Thursday, March 3, 2011


It is with a sense of pride that I compose this address from the desk
of the Chairperson, Reception Committee of this National Convention
that is of momentous significance. The Confederation of Central Govt.
Employees and Workers at whose call this conference is being held is
one of the largest and the most important of the Employees
Organization in the country, and , as an active member of the Women's
movement in India I feel happy that the Working Women in the
employment of the Central Govt. have decided to hold this National
Convention I believe it is the first of its kind, Hence there is an
additional pride in being invited by the organizers in the State, to
head the Reception Committee. From this desk I extend a hearty welcome
to all the distinguished guests and participants. Welcome to Kolkata,
'the cultural capital of India' in this important year of 150th
anniversary of Rabindranath Tagore's birth.
Women in the Globalised World are under special threat. Their labour
is being devalued every day, and the areas of security are shrinking.
Since most of them are in the unorganized sector, they hardly have and
rights, as they cannot organize to fight for themselves. Despite
recommendations of the Arjun Sen Gupta Committee, one does not see
much signs of their forming Unions. It is, therefore, doubly important
for fully unionized bodies like the present one to fight for much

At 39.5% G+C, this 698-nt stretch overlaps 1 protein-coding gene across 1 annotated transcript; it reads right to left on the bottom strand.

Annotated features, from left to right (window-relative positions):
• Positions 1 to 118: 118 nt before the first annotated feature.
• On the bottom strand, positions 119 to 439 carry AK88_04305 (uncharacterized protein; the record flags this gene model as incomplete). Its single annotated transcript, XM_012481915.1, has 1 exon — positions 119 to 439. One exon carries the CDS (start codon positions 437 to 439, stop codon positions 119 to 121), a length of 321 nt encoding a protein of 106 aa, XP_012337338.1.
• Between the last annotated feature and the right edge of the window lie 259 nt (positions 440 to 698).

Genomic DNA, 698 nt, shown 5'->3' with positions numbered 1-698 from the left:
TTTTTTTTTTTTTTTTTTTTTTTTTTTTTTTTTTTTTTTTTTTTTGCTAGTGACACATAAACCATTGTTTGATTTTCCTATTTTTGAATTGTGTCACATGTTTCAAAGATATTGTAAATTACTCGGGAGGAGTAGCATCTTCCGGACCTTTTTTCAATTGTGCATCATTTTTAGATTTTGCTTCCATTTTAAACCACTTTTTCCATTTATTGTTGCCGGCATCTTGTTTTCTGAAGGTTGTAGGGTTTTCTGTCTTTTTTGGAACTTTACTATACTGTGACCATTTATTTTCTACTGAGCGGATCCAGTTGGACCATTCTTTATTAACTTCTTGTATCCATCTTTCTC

greater extension of union opportunities for the grossly under
privileged and deprived of our working women.
Unfortunately, the mantra of this first globalizing country of ours
is privatization. It has been said that the Globalisation has stood
the basic tenets of democracy on their head, because, it is
globalization of the rich, by the rich and for the rich. The growing
disparity between the rich and the poor has reached obscene proportion
: while hundreds of thousands of farmers have had to commit suicide
for not being able to make the two ends meet. One of the richest of
our industrialist is boasting of building a palatial residential house
complete with three helipads in the heart of city of Mumbai.
Despite many movements of protest, women have been feeling the
unbearable burden of this exercise of these excess of late capitalism.
In the name of choice women are being projected as arch consumers of
luxury goods, fairness cream and elaborate jewellery, when, for 90% of
our women survival with good security is a major problem. In the name
of freedom movements across the globe, we see a phenomenal increase in
migration which is being criminalized and is leading to a new kind of
slavery. In case of women this takes the form of trafficking of minor
and young women. The trafficking is conducted locally by some poor
people in the locality who are known to the family of this girls and
women. But trafficking is the third largest profit marketing activity
in the World, the first two being arms and drugs. From the local to
the Global there exists networks that offer lure of a marriage of
opportunities of a better life, but in fact, these turn out to be a
nightmarish existence of bondage without access to the minimum rights
of a citizen. A noxious family practice that is spreading with the
expanding greed unleashed in the society by the market-centered
mentality is the system of dowry and ostentatious spending by the
bride's family during weddings. This ultimately devalues the girls in
the eyes of the family and contributes to trafficking, often presented
as a cashless wedding with rich family often lured into assisting
trafficking. Another are in which the evil practice the dowry as had a
negative impact is in the willful killing of female fetus. Social
insecurity is aggravated the prevailing son-preference in our society
and the additional burden of having to marry off the daughters with
dowry has contributed to the wish to eliminate the birth of girls.
Thus the technological advance in the pre-natal assistance to safe